The 17-year-old suspected of shooting two other juveniles at Sentinel High School in June said Monday in extensive court testimony that he had aimed his stolen firearm in self defense when the gun went off, hitting both teens.
Dylan Conat was charged with assault with the weapon in August, after he had eluded law enforcement for about a month and a half following the shooting. On Monday his defense counsel laid out the case for Conat to be tried as a juvenile, rather than an adult, which could mean the case could be wiped from his criminal history if he abides by probationary measures following a conviction.
That effort included Conat testifying about the shooting, an unorthodox move for a case ahead of trial and before a determination of whether he will be tried as an adult or juvenile.
Most of the details Conat provided lined up with reports from police, while some deviated from official reports.
He said he had walked up to two boys he did not know at the Southgate Mall in Missoula that day, setting off the chain of events that led to a drug deal gone awry.
"I asked if they knew where I could purchase any drugs and if they wanted to purchase any marijuana I had," he said.
Conat mentioned the names of the two teens in testimony, and the Missoulian confirmed their names as part of the police record of the incident. They were not charged with a crime following the shooting and both are still under 18 years old, so the Missoulian is not identifying them.
The two teens initially told Conat they didn't want to buy his marijuana, he said, but re-approached him after Conat left the mall to say someone else was interested in a purchase, and they were waiting at Sentinel High School.
Conat felt uneasy, he said, because they were acting "sketchy," meaning one of them was trying to stay behind him as they walked to the school. No one was at the school when they arrived. Instead, Conat said he heard the first teen say, "Now," right before the second punched him in the head and knocked him down.
As the first teen kicked his head, the second rifled through his pockets, Conat said. He felt overwhelmed, so he reached for a stolen pistol in his pocket.
"There were two against one, so I didn't think they would necessarily stop when I told them to stop," Conat said. "I retrieved the firearm from my pocket and aimed it in the vicinity of (the second teen)."
Conat said he said "stop" as he pulled the firearm out. The second teen reached out to wrestle the pistol away from Conat, he said. That's when Conat said two shots rang out.
His version diverged from investigators' findings. Deputy Missoula County Attorney Jennifer Clark said the prosecution had evidence that four shots were fired from the gun. Conat pushed back, saying it was "unlikely" investigators found four shots.
After the pistol fired, Conat said he dropped it and the second teen picked it up and aimed it back at his face.
"At that point, I thought I was going to die," he said.
Conat said he pleaded with the teen not to kill him — the first boy had fallen to the ground, looking injured, Conat said — and pushed his backpack toward them. Then he got up and ran, he said. Both teens were taken to the hospital for gunshot wounds, and the incident drew dozens of officers from the Missoula Police Department, Sheriff's Office and University of Montana police to the scene.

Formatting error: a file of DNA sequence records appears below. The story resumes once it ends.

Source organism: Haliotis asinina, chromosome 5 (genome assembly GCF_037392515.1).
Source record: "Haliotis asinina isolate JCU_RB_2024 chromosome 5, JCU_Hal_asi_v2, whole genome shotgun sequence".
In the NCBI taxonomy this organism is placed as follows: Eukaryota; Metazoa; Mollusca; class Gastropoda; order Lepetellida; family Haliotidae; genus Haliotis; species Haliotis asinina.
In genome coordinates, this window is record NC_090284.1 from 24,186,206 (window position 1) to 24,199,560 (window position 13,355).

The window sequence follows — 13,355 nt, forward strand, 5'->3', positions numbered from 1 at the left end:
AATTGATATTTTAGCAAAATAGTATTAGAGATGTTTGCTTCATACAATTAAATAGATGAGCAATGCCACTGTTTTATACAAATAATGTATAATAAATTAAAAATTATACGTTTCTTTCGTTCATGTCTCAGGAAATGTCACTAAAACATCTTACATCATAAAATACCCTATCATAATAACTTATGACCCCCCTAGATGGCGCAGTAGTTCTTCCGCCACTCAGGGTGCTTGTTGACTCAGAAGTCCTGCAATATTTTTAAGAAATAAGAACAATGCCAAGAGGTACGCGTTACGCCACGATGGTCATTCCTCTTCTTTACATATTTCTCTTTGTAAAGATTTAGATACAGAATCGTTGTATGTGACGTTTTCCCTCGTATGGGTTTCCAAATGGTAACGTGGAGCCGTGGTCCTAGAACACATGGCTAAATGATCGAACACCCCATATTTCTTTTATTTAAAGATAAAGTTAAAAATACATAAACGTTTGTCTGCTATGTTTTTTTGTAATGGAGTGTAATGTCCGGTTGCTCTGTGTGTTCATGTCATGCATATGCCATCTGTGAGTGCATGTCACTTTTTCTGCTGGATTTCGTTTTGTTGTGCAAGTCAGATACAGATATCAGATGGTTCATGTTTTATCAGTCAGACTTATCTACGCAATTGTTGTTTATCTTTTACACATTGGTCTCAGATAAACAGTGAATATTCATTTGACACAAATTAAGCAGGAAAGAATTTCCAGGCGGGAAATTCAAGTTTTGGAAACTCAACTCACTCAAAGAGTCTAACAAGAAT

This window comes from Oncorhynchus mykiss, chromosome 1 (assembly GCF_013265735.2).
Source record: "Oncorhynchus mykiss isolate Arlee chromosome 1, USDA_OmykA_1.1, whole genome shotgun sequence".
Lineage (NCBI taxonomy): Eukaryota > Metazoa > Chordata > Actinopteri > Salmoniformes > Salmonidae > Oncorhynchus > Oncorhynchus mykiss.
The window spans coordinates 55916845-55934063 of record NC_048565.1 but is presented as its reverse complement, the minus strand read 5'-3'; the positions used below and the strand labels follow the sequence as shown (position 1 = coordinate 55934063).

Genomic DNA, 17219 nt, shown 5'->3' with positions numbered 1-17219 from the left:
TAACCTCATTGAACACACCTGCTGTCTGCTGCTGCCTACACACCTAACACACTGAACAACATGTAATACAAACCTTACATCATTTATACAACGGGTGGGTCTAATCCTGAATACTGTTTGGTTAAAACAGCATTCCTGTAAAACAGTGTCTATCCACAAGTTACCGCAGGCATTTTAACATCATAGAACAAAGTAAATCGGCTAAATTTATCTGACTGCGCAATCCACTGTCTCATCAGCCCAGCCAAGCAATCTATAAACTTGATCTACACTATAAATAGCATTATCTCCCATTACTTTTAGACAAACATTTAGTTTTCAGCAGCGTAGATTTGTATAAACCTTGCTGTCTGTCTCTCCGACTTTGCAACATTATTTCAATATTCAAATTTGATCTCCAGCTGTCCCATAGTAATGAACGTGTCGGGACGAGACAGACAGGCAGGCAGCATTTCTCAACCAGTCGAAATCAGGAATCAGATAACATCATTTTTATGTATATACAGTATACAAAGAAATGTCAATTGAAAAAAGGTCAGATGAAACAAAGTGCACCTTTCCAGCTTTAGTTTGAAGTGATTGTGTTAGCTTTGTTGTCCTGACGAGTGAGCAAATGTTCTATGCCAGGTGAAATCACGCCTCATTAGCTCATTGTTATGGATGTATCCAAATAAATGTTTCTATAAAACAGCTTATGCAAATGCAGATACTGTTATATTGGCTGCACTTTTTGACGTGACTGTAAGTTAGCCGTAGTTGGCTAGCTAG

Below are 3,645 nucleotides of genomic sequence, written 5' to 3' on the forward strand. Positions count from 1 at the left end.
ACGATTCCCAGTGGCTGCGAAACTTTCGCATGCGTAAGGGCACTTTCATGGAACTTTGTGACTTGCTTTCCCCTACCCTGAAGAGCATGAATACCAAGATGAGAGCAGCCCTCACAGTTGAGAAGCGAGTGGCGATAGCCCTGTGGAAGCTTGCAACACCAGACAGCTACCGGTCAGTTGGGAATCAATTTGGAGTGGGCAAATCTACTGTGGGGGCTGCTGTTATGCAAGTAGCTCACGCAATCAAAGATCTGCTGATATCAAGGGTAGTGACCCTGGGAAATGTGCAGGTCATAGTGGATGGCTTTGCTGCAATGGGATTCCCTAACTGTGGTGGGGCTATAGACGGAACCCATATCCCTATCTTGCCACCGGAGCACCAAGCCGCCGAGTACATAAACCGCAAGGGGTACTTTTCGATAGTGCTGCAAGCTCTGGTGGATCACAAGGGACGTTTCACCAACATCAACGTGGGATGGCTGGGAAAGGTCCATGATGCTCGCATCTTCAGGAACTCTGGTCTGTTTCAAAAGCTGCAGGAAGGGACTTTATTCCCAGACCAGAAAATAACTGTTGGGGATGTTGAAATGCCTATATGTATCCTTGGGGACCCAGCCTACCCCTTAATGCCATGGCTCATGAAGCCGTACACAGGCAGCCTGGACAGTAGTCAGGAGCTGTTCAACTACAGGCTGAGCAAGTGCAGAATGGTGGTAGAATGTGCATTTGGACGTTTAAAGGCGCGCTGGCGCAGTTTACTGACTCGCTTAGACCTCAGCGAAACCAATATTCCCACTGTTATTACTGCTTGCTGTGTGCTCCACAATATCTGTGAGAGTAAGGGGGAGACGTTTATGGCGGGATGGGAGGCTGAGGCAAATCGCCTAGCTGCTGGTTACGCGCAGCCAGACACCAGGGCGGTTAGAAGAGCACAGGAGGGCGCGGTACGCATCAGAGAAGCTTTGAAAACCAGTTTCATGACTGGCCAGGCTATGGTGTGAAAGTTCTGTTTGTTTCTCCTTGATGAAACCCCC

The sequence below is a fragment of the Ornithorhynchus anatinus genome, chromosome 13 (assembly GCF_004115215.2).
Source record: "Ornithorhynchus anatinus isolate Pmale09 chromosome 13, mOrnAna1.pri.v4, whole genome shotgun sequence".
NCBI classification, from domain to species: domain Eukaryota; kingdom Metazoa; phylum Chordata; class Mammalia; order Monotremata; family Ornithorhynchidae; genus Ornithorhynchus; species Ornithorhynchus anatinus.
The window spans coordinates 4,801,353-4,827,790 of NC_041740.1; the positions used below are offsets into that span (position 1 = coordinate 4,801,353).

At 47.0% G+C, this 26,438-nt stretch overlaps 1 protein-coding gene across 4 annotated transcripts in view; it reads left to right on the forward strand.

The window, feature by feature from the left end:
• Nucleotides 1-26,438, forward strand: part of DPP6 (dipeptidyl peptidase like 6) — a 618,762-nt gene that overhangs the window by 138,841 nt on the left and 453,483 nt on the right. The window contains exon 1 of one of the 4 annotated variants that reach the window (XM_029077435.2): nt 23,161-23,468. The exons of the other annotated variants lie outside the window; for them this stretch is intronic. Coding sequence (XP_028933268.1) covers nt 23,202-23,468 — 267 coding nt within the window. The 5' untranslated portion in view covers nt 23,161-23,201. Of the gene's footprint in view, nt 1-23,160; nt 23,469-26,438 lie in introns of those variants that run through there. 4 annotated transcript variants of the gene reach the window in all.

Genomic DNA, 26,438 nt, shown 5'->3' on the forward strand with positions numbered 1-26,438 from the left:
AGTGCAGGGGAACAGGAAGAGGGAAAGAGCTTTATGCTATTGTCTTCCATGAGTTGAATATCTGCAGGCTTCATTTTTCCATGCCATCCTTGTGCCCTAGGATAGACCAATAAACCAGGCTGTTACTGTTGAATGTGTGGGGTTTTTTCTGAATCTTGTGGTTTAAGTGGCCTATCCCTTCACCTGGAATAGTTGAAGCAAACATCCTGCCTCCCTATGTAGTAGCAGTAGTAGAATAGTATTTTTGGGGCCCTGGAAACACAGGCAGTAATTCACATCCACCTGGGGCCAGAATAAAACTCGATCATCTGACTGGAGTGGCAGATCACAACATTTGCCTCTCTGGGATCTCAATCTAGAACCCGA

On June 28, about four days after the shooting, law enforcement named Conat as a suspect in the case, alerting the public that he may be armed and dangerous. He was eventually arrested on Aug. 8.
In between the shooting and his arrest, Conat was picked up and convicted on gun-related charges in Washington, where he was found to be in possession of two other guns, also stolen. Conat testified Monday that the guns in each case were stolen, although he had purchased or traded marijuana for them.
Conat said he fled authorities in Missoula in order to piece together his self defense case. Specifically, he wanted to document his facial injuries, and print off copies of the photo to show police.
"I wanted to have the right evidence to prove that I was … in the right and the other two boys were in the wrong," he said.
Since his arrest, Conat has been implicated in two other criminal cases. In one, he is accused of stealing $1,500 worth of bongs from a car. In the other case, Conat is a "person of interest" in an open residential burglary investigation. A woman reported her cell phone was stolen from her home, and police traced that phone's activity to a call to Conat's grandmother. That case has not yet been referred to the county attorney's office for charges.
Clark also asked Conat about several online searches he made in the weeks before his arrest, including "how to rob a drug dealer" and "how to set people up to steal their drugs." Another was "how to rob a chump."
"Who is a chump?" Clark asked him.
"In this case, that would be myself," Conat said, explaining he was researching ways to protect himself and his stash from being robbed.
Additional testimony on Monday included comments from social workers at a boy's home Conat once attended, as well as his mother. Each talked about Conat's difficult upbringing, when his parents were often in and out of jail or prison. They each asked Judge John Larson to allow Conat's case to be transferred to youth court, where he could move forward with school and housing applications without the stain of a violent criminal record.
"He's a kid still," said Molly Wilkins, a former social worker from the boy's home. "From what we know about the human brain, he's still developing."
Prosecutors and Conat's defense will submit their arguments by Oct. 26 before Larson issues a decision on whether Conat will be tried as an adult or juvenile.